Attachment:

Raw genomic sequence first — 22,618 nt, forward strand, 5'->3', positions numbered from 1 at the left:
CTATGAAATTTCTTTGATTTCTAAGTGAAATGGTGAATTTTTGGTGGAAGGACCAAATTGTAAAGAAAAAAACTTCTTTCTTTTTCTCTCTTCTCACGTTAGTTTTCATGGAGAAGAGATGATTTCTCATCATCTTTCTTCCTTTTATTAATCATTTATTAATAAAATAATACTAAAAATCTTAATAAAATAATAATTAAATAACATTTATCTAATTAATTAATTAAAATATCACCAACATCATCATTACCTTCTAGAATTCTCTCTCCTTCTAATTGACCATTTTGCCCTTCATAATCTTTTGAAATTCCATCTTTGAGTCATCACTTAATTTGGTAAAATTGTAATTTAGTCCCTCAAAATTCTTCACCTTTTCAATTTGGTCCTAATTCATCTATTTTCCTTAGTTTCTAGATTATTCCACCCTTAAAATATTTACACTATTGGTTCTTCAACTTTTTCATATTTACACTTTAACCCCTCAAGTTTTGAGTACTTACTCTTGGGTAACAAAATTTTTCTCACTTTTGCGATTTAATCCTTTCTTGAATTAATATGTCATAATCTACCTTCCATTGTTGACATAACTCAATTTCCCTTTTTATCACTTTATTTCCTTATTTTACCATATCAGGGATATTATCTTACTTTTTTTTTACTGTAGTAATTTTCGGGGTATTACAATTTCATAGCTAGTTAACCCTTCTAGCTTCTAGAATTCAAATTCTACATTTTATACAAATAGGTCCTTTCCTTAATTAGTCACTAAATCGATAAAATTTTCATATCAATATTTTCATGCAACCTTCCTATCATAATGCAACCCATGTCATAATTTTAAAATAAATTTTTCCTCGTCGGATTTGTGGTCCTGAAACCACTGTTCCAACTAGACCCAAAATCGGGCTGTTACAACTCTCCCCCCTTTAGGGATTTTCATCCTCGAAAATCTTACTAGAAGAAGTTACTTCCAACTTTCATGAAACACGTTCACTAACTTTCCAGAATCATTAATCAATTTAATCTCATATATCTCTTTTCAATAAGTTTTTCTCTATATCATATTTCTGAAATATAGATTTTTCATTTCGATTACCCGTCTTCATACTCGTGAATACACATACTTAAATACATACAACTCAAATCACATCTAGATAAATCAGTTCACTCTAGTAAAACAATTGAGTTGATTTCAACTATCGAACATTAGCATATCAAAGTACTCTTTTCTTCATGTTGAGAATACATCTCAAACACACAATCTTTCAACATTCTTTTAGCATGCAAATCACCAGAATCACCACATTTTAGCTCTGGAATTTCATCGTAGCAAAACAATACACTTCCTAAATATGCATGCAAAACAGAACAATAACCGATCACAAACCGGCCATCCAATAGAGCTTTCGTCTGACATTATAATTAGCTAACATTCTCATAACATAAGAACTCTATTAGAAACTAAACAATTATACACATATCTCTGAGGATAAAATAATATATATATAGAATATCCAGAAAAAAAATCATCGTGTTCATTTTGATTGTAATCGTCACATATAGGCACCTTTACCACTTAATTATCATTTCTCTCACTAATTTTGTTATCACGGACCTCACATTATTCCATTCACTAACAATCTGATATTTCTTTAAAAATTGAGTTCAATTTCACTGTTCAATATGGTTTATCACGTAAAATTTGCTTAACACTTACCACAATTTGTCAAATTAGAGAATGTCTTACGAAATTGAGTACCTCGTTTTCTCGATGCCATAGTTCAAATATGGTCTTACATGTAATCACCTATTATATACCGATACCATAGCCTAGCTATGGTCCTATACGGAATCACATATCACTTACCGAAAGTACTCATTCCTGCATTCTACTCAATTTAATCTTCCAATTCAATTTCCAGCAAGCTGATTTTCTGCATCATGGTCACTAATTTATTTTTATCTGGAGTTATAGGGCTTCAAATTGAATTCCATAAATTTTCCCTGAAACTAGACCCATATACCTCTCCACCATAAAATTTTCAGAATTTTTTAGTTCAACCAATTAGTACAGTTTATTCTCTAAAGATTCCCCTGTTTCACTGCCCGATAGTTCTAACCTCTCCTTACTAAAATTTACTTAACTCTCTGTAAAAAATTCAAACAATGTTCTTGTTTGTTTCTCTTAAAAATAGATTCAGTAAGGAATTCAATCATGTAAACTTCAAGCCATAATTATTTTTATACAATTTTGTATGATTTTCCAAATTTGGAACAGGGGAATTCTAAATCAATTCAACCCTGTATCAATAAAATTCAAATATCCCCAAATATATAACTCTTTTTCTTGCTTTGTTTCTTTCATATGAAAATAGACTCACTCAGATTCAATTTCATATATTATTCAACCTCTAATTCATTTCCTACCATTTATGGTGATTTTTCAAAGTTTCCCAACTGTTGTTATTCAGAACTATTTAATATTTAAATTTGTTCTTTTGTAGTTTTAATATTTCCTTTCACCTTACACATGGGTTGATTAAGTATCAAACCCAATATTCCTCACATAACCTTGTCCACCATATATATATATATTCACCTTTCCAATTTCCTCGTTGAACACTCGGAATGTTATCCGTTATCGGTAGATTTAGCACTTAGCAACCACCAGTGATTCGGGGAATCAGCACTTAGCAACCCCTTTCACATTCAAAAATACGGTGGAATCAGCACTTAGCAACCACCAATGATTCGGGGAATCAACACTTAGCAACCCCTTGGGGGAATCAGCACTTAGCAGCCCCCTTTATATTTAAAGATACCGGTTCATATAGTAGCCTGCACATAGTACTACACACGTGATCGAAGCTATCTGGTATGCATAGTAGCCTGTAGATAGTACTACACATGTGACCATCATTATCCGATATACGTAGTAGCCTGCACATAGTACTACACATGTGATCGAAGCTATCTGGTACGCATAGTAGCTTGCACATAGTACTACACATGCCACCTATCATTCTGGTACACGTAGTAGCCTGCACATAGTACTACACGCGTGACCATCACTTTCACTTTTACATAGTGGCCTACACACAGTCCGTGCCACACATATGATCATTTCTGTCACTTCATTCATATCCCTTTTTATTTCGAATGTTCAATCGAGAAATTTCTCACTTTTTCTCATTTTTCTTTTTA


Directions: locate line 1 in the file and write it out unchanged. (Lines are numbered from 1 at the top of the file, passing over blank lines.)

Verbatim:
Raw genomic sequence first — 22,618 nt, forward strand, 5'->3', positions numbered from 1 at the left: